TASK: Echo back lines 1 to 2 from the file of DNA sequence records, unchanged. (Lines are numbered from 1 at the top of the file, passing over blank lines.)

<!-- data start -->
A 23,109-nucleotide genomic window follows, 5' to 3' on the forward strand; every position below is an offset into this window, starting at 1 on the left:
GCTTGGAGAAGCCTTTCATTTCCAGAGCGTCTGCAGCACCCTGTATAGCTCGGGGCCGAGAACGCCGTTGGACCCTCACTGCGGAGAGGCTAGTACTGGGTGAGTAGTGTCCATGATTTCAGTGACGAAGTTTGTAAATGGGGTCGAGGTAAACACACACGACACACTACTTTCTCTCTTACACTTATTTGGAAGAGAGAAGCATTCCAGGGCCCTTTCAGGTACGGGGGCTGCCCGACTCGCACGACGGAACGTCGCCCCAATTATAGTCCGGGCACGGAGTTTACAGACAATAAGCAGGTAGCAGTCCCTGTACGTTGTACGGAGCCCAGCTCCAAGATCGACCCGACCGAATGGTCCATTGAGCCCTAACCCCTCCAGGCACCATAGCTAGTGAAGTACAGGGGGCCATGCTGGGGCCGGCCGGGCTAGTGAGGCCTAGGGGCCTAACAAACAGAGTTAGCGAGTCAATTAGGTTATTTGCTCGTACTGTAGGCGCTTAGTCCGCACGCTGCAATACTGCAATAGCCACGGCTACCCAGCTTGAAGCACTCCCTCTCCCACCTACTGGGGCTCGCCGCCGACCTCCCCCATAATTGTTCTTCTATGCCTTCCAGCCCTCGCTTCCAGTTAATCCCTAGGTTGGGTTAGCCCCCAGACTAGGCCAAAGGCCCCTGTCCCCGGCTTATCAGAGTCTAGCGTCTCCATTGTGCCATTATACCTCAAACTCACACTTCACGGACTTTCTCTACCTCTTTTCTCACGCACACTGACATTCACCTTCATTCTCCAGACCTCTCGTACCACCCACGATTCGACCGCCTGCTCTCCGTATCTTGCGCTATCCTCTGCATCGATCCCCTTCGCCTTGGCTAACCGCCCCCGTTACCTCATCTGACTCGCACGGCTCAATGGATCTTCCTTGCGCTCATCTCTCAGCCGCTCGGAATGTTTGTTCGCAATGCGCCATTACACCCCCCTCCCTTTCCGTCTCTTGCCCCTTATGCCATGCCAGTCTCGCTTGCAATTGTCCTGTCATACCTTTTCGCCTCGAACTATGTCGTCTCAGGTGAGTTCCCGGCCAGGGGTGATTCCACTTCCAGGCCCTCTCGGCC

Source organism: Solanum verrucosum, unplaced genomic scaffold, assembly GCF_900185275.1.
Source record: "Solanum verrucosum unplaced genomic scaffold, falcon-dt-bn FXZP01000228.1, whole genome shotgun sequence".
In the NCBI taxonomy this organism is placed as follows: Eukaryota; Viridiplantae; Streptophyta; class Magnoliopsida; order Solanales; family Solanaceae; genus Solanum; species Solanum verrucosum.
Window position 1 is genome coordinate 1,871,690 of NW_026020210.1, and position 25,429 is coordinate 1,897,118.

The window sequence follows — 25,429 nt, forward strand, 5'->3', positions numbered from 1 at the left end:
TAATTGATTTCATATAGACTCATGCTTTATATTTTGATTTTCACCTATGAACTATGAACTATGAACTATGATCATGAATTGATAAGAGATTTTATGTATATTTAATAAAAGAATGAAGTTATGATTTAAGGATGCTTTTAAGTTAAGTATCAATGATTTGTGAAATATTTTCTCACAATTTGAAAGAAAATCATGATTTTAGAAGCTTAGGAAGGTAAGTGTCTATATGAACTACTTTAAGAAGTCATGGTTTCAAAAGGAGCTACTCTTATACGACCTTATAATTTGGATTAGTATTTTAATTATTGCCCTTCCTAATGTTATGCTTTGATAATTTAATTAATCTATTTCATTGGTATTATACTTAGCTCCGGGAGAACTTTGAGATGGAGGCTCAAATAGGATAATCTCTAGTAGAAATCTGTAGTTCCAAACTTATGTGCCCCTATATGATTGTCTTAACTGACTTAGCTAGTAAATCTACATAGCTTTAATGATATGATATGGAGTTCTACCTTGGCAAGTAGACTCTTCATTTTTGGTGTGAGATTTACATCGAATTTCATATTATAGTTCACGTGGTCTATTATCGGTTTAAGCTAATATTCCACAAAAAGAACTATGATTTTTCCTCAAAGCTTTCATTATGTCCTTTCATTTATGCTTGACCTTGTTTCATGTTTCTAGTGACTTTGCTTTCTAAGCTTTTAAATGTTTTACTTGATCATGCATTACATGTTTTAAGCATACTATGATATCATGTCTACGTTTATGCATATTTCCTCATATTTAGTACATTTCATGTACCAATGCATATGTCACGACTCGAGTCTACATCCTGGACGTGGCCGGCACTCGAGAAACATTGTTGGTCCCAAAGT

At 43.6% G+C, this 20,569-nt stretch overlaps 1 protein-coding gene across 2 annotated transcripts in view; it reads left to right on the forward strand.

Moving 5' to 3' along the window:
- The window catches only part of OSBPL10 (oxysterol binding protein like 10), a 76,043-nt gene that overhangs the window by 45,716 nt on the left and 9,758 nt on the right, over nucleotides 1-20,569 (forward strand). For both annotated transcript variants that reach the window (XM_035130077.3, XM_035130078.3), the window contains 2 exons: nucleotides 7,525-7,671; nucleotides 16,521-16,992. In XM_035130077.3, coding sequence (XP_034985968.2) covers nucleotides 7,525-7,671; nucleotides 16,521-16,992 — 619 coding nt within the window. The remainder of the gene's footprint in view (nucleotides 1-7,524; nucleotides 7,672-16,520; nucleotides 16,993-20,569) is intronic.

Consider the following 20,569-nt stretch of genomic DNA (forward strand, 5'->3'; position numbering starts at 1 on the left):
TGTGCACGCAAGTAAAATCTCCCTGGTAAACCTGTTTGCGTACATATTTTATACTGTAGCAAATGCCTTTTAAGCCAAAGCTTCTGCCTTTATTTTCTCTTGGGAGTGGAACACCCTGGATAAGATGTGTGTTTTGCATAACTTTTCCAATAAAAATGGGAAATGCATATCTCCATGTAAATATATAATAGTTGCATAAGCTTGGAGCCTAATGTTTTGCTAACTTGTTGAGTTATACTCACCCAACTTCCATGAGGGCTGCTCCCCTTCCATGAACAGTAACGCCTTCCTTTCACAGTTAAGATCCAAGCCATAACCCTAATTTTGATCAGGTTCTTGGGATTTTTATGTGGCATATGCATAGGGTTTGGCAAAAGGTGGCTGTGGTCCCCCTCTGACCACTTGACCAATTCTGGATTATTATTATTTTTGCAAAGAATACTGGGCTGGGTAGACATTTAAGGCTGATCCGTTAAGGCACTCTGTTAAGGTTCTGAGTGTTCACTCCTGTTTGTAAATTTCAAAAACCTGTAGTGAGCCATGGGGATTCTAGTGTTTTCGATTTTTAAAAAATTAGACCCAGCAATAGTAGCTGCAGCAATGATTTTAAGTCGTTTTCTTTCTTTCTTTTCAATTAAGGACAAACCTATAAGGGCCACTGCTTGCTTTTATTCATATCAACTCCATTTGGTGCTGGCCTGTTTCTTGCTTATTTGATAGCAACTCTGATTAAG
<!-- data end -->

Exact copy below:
A 23,109-nucleotide genomic window follows, 5' to 3' on the forward strand; every position below is an offset into this window, starting at 1 on the left:
GCTTGGAGAAGCCTTTCATTTCCAGAGCGTCTGCAGCACCCTGTATAGCTCGGGGCCGAGAACGCCGTTGGACCCTCACTGCGGAGAGGCTAGTACTGGGTGAGTAGTGTCCATGATTTCAGTGACGAAGTTTGTAAATGGGGTCGAGGTAAACACACACGACACACTACTTTCTCTCTTACACTTATTTGGAAGAGAGAAGCATTCCAGGGCCCTTTCAGGTACGGGGGCTGCCCGACTCGCACGACGGAACGTCGCCCCAATTATAGTCCGGGCACGGAGTTTACAGACAATAAGCAGGTAGCAGTCCCTGTACGTTGTACGGAGCCCAGCTCCAAGATCGACCCGACCGAATGGTCCATTGAGCCCTAACCCCTCCAGGCACCATAGCTAGTGAAGTACAGGGGGCCATGCTGGGGCCGGCCGGGCTAGTGAGGCCTAGGGGCCTAACAAACAGAGTTAGCGAGTCAATTAGGTTATTTGCTCGTACTGTAGGCGCTTAGTCCGCACGCTGCAATACTGCAATAGCCACGGCTACCCAGCTTGAAGCACTCCCTCTCCCACCTACTGGGGCTCGCCGCCGACCTCCCCCATAATTGTTCTTCTATGCCTTCCAGCCCTCGCTTCCAGTTAATCCCTAGGTTGGGTTAGCCCCCAGACTAGGCCAAAGGCCCCTGTCCCCGGCTTATCAGAGTCTAGCGTCTCCATTGTGCCATTATACCTCAAACTCACACTTCACGGACTTTCTCTACCTCTTTTCTCACGCACACTGACATTCACCTTCATTCTCCAGACCTCTCGTACCACCCACGATTCGACCGCCTGCTCTCCGTATCTTGCGCTATCCTCTGCATCGATCCCCTTCGCCTTGGCTAACCGCCCCCGTTACCTCATCTGACTCGCACGGCTCAATGGATCTTCCTTGCGCTCATCTCTCAGCCGCTCGGAATGTTTGTTCGCAATGCGCCATTACACCCCCCTCCCTTTCCGTCTCTTGCCCCTTATGCCATGCCAGTCTCGCTTGCAATTGTCCTGTCATACCTTTTCGCCTCGAACTATGTCGTCTCAGGTGAGTTCCCGGCCAGGGGTGATTCCACTTCCAGGCCCTCTCGGCC